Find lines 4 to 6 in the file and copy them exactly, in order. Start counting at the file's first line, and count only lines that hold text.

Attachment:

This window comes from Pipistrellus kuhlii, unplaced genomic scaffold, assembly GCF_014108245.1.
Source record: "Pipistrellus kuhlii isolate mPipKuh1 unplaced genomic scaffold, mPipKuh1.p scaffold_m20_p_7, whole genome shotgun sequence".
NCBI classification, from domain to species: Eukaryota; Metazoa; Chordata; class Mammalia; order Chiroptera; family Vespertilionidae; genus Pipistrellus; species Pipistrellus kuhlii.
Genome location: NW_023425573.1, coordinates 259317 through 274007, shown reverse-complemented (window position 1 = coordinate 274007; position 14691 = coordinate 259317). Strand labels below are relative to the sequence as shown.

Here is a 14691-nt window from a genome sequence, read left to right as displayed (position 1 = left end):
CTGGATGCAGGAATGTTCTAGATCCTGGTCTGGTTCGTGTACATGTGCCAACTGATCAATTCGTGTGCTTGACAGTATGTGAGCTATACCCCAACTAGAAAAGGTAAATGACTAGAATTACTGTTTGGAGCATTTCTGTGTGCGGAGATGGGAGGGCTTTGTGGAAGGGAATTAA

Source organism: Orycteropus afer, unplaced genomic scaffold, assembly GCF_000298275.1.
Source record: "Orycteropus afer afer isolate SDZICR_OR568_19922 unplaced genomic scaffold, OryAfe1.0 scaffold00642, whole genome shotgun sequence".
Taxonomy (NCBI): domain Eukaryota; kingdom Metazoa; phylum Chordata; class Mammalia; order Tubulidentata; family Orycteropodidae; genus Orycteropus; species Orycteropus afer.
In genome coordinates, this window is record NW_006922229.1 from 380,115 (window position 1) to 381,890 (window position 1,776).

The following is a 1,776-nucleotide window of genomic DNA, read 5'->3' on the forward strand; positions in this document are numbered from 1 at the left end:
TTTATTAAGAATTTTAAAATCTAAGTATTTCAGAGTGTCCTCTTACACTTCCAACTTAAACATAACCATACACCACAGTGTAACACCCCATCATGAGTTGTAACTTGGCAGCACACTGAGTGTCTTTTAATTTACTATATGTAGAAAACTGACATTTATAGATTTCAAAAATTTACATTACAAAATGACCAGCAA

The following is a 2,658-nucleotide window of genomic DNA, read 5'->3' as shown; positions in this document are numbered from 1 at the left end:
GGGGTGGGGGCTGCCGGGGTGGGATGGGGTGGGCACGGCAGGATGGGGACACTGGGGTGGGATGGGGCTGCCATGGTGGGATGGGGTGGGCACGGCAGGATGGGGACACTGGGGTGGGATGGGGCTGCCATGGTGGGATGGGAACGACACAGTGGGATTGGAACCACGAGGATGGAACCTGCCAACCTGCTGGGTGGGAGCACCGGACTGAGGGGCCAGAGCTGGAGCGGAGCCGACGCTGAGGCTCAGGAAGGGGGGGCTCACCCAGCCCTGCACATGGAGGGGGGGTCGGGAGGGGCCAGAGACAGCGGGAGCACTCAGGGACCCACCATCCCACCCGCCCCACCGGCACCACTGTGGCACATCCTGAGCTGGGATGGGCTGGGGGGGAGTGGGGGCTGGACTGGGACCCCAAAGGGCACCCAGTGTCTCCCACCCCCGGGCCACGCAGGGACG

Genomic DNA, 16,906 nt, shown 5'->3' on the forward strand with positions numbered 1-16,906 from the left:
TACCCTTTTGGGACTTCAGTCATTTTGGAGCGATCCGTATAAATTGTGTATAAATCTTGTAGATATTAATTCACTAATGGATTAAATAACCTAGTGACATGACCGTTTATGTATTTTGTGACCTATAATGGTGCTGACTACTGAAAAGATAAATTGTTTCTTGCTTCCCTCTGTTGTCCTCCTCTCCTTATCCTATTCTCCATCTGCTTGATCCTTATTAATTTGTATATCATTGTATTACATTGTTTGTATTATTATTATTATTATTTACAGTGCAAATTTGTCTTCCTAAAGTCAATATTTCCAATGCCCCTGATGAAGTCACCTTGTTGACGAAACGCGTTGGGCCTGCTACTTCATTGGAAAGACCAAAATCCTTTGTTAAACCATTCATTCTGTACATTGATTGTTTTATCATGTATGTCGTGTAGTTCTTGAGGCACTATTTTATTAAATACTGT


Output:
Genome location: NW_023425573.1, coordinates 259317 through 274007, shown reverse-complemented (window position 1 = coordinate 274007; position 14691 = coordinate 259317). Strand labels below are relative to the sequence as shown.

Here is a 14691-nt window from a genome sequence, read left to right as displayed (position 1 = left end):
CTGGATGCAGGAATGTTCTAGATCCTGGTCTGGTTCGTGTACATGTGCCAACTGATCAATTCGTGTGCTTGACAGTATGTGAGCTATACCCCAACTAGAAAAGGTAAATGACTAGAATTACTGTTTGGAGCATTTCTGTGTGCGGAGATGGGAGGGCTTTGTGGAAGGGAATTAA